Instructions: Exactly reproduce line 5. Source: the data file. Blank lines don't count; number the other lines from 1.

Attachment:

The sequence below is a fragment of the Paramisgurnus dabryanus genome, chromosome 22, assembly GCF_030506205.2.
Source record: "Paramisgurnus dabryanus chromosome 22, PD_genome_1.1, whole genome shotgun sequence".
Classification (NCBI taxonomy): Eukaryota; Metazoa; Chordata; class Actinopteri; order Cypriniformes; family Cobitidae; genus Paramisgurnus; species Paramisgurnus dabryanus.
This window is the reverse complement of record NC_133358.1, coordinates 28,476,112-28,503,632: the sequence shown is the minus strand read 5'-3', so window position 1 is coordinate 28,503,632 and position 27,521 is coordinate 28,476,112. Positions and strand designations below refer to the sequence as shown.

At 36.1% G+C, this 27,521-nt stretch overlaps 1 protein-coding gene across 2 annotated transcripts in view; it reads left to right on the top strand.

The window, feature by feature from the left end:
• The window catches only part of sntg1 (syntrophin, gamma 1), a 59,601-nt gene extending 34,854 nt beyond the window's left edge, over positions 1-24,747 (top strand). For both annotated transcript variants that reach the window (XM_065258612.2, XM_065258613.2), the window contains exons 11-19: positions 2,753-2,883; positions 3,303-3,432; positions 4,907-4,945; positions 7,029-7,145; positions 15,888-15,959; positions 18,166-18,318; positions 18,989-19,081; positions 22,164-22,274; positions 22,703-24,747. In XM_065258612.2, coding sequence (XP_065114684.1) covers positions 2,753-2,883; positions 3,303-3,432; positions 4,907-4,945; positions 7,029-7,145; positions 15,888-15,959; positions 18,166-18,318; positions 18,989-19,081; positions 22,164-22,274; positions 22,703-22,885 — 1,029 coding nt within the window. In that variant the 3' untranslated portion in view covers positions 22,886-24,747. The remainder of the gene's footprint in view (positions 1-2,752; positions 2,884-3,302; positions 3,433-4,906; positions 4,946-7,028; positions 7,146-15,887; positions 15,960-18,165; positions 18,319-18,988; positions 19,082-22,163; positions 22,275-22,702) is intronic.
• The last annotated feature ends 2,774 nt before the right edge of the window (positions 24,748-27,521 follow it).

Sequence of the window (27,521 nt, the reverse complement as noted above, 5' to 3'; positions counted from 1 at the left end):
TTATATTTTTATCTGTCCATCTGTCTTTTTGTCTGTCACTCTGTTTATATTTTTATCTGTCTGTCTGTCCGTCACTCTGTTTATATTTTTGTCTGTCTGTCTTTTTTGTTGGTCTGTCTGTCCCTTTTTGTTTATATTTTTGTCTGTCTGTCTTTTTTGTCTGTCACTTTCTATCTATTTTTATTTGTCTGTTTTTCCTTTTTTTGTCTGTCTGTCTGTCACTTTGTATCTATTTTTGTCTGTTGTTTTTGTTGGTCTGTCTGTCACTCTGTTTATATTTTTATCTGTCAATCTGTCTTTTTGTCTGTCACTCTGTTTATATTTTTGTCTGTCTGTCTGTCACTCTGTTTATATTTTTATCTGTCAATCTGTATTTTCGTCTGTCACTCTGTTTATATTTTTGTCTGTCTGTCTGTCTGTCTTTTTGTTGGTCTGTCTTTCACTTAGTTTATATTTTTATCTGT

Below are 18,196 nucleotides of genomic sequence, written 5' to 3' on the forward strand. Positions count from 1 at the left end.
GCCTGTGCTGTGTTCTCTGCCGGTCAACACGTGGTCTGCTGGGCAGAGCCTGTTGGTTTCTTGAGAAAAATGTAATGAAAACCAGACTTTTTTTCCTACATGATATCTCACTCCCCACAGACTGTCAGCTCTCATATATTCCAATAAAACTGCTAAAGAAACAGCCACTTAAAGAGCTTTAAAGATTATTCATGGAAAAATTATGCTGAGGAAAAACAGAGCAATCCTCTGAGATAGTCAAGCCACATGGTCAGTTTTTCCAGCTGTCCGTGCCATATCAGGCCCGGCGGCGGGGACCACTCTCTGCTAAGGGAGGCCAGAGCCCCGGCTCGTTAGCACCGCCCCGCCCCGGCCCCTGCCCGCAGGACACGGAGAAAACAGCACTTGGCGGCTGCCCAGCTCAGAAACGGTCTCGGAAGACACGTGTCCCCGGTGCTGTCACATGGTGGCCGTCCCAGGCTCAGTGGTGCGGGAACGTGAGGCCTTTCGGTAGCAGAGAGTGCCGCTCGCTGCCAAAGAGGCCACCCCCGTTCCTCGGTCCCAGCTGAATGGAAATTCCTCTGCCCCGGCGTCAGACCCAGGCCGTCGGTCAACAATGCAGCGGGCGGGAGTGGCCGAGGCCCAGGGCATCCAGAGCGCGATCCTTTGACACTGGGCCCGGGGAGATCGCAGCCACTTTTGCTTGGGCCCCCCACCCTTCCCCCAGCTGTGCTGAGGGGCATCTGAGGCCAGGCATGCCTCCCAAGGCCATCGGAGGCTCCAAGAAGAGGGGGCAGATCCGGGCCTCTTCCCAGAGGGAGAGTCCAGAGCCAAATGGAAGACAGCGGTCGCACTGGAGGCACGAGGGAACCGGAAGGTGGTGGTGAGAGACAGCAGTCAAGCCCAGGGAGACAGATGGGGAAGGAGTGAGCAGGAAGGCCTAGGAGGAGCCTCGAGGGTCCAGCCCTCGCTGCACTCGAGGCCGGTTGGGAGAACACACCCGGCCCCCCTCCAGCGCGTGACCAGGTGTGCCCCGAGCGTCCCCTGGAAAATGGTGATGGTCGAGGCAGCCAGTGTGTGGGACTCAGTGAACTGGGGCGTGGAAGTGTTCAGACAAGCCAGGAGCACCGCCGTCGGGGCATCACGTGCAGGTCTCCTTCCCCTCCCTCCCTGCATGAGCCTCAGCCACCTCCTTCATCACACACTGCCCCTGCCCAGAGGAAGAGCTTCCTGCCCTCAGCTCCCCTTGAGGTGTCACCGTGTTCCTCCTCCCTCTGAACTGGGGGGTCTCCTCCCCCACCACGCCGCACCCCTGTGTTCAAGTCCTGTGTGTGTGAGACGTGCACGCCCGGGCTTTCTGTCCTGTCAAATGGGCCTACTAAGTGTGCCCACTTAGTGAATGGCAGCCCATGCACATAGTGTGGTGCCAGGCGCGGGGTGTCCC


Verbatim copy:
At 36.1% G+C, this 27,521-nt stretch overlaps 1 protein-coding gene across 2 annotated transcripts in view; it reads left to right on the top strand.